Q & A Table of Contents
Our Local's Leaders Don't
From: David, Yellowknife, Canada
Question: I am a member of a Union that is due to go into negotiations with our company in several months. Over the last 2 contracts we have been on the losing end of the bargaining. I asked our union president and several members of the last negotiations committee what happened the last time when they were unable to achieve any of the goals they set out to obtain. They responded that they didn't believe they had the support of the membership. My question is, does the negotiations team need the support of the membership ( i.e. the power to obtain a strike vote) to properly negotiate with the company. What other insight can you share with me and my fellow members so we can properly negotiate with our company.
Response: If the membership will not vote to authorize a strike if certain minimum demands are not addressed, that weakens the bargaining power of the negotiators. In the UK, when workers are not prepared to take the drastic action of a strike, they often employ what is called 'work to rule'. Under those circumstances they are scrupulous about following the rules governing productivity, breaks for coffee or rest, time spent on each task, etc.
It is crucial for the union negotiators, just like negotiators in virtually all other circumstances, to be especially attentive to the interests of their constituents. If the negotiating team has announced goals in the past and failed to achieve them, their credibility is weakened with both the membership and with management. Union and management share many common goals: unless the workforce is happy and productive, that can eat into corporate profits through reduced productivity or high turnover.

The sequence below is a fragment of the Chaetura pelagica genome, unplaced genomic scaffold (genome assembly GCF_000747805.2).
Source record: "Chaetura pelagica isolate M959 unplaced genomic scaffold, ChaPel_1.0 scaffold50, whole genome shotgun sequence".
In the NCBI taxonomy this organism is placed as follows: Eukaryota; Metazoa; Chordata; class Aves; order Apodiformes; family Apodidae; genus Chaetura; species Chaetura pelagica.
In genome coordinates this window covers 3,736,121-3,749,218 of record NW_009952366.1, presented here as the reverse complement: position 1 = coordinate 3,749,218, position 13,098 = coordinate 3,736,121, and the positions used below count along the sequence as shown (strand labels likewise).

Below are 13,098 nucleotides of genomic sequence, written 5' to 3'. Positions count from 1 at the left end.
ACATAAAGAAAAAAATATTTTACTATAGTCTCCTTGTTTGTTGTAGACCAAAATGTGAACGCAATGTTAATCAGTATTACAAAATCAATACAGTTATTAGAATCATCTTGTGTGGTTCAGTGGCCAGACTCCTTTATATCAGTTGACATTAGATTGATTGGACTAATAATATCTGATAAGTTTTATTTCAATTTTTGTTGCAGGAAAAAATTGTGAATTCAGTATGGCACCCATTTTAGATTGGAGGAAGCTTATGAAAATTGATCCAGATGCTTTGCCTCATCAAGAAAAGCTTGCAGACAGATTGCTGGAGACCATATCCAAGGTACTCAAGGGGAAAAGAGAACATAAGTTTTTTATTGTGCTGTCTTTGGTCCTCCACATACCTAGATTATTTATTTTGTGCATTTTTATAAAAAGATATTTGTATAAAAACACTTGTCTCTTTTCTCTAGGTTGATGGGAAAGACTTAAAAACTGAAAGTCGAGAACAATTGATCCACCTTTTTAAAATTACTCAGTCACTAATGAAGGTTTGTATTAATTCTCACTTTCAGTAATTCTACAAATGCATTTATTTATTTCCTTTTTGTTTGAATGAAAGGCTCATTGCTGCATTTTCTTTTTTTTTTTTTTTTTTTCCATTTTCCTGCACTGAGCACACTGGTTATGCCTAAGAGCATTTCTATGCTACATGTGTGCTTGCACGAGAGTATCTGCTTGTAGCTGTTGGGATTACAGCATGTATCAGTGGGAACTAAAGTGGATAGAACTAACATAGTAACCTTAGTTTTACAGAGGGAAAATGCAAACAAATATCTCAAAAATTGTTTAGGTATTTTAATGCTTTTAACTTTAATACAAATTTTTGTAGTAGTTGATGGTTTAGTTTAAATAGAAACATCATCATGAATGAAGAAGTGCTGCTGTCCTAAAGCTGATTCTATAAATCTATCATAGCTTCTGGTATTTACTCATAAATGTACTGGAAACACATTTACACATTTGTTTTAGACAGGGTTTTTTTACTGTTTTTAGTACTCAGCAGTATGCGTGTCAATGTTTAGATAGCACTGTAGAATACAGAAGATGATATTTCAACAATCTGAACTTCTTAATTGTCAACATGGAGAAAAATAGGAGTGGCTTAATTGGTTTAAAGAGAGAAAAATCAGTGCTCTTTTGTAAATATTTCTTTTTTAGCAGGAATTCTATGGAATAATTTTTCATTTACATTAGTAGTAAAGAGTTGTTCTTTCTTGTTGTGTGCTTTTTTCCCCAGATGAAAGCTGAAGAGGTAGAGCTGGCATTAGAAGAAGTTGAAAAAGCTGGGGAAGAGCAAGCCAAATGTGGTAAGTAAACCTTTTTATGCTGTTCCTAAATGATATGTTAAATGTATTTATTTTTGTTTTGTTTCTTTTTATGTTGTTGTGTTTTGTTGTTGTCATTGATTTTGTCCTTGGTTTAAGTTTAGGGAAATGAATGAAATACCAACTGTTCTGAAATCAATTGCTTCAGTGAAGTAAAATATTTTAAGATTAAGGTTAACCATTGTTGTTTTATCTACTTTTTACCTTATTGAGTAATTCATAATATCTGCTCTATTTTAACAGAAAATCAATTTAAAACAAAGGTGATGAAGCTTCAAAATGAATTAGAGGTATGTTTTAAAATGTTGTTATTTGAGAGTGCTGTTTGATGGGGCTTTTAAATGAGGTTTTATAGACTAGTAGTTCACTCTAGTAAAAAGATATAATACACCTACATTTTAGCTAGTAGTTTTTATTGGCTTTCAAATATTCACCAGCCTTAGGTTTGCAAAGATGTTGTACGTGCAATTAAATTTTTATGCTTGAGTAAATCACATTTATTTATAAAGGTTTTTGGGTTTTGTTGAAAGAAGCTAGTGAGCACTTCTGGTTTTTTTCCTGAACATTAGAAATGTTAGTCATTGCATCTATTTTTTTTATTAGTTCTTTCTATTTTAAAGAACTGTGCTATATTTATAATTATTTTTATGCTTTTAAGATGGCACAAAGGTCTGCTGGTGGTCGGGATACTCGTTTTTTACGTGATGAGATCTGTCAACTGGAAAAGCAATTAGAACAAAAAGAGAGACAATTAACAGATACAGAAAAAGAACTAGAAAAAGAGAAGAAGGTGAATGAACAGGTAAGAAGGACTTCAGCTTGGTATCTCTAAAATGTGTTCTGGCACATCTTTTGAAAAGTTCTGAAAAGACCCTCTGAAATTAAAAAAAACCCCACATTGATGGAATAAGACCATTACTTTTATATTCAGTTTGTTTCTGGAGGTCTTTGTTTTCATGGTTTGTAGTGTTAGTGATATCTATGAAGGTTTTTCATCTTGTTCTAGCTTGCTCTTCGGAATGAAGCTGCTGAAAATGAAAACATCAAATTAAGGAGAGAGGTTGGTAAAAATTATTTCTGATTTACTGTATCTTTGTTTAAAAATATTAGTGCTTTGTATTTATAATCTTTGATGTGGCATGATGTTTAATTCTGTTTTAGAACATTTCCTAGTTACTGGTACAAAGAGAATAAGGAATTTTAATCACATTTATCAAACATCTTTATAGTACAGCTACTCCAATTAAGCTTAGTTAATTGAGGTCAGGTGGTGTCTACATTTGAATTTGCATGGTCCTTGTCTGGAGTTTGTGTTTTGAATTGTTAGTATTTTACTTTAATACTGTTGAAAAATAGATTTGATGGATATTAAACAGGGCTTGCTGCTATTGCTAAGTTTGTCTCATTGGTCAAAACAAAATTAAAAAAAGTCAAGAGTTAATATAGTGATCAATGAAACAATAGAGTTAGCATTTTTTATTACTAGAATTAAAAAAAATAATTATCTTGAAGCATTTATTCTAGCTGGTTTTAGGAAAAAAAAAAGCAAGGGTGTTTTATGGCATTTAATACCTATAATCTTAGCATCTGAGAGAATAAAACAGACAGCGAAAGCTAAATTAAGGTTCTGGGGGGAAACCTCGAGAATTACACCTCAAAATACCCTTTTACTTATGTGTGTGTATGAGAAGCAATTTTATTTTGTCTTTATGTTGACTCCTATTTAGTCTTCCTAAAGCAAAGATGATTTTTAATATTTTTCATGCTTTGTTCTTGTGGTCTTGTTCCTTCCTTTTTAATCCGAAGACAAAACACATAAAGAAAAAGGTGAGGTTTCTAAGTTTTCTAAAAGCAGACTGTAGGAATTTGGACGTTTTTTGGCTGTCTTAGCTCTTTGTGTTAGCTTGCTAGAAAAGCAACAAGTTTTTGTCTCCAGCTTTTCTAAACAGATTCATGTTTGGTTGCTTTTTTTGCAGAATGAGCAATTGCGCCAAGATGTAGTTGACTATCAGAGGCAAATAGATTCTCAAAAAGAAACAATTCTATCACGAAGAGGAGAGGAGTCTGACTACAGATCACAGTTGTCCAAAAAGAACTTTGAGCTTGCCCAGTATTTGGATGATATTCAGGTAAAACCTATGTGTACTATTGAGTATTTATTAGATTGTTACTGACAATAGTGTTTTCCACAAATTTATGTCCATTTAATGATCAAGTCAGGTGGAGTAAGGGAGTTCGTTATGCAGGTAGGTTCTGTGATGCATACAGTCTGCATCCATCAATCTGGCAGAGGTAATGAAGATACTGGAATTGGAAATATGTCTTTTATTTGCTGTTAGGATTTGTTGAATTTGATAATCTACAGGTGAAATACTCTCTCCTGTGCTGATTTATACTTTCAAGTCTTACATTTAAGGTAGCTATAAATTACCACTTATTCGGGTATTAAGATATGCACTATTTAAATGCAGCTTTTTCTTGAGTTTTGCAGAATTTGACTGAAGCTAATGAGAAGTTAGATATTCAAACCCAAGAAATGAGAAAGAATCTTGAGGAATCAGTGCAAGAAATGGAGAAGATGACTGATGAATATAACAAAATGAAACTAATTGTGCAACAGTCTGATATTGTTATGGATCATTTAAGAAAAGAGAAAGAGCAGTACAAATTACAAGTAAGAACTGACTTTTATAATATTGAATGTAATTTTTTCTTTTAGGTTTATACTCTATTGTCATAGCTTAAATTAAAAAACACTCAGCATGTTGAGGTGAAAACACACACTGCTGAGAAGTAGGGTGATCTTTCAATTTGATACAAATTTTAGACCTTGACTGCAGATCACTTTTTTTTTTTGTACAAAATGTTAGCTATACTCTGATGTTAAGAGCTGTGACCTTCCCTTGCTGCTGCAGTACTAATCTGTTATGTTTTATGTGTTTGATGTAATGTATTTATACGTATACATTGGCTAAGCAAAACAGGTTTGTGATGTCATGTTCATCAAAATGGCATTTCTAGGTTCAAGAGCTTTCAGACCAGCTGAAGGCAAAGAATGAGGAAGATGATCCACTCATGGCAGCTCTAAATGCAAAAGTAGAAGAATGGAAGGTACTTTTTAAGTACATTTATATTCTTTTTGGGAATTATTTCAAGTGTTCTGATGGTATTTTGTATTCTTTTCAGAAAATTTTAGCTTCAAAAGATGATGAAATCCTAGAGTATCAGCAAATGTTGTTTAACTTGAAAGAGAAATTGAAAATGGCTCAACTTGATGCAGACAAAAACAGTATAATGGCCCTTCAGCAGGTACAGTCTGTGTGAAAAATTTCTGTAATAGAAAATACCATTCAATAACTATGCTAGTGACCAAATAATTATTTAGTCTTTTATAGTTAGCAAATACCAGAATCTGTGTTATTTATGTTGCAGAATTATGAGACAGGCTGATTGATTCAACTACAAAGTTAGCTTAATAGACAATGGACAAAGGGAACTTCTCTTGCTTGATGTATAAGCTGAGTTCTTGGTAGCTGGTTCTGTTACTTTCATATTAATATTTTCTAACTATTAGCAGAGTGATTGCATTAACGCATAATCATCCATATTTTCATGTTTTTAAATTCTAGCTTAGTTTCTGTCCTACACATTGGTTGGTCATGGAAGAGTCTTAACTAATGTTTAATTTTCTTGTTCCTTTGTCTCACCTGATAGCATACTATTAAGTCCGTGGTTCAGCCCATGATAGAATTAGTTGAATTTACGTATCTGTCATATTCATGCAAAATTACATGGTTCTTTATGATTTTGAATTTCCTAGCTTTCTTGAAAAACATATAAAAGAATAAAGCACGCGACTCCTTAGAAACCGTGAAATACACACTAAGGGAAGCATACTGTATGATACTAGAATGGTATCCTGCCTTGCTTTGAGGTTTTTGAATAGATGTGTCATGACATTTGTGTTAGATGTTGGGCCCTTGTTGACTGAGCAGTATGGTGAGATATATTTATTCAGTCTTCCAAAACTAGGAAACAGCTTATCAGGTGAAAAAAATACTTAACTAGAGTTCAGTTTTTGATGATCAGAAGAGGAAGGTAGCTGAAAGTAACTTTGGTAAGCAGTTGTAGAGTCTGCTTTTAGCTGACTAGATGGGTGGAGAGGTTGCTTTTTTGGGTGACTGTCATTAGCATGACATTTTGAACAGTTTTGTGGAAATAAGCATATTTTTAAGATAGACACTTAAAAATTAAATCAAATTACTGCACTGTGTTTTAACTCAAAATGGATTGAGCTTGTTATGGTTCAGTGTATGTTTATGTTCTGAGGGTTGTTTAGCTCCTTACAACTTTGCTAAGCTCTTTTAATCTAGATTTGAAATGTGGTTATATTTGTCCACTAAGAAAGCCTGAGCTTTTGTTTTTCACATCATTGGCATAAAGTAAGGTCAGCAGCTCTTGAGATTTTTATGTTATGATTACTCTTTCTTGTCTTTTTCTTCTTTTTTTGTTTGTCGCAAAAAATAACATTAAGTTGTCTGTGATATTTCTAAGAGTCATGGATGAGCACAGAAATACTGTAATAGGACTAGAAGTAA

To strengthen the hand of the union's bargainers, it is important for rank and file members to undertake grassroots efforts to publicize their support of the goals announced by the negotiating committee. If it would be difficult or costly for the company to replace the union members -- on a temporary or full-time basis -- then public indications of the memberships' feelings can strengthen the hands of the union negotiators.
It is also important for the negotiators to develop a negotiating strategy that reflects reality. They need to assess how far they can go in 'pushing' management before risking a negative response. At the same time, they need to have a sense of their relative vulnerability to an unfavorable response from union members. If the negotiating committee always includes the same people, that can weaken their ability to convince management that they speak for the membership. It can also reduce their credibility with the members.
You need to examine the rules and regulations of the union -- and provincial and national labor laws -- to develop a clearer sense of what options are open to the membership. If some members are perfectly happy with the current state of affairs, you should question whether the happy workers are doing one sort of job and the unhappy members are doing different kinds of work or are working in different facilities. It may be that a separate unions would make sense if there is that differentiation. It is entirely possible there are existing national unions that would be delighted to wage an election campaign to replace the current union in your workplace (or your section of the workplace).
The people who are not satisfied with the status quo should brainstorm together to figure out what kinds of pressure will be most effective on the negotiating committee and management. How to communicate these ideas to the negotiating committee needs to be considered carefully; sometimes negotiating committee members don't want to rock the boat. So it is important to know what drives the decisions of union and management negotiators. Ask questions, listen hard to the answers, listen to your 'gut reaction' to the answers you get.
US President Ronald Reagan, no friend to unions, used an interesting phrase which might well apply to your situation: "Trust, but verify."
I wish you good luck in this process.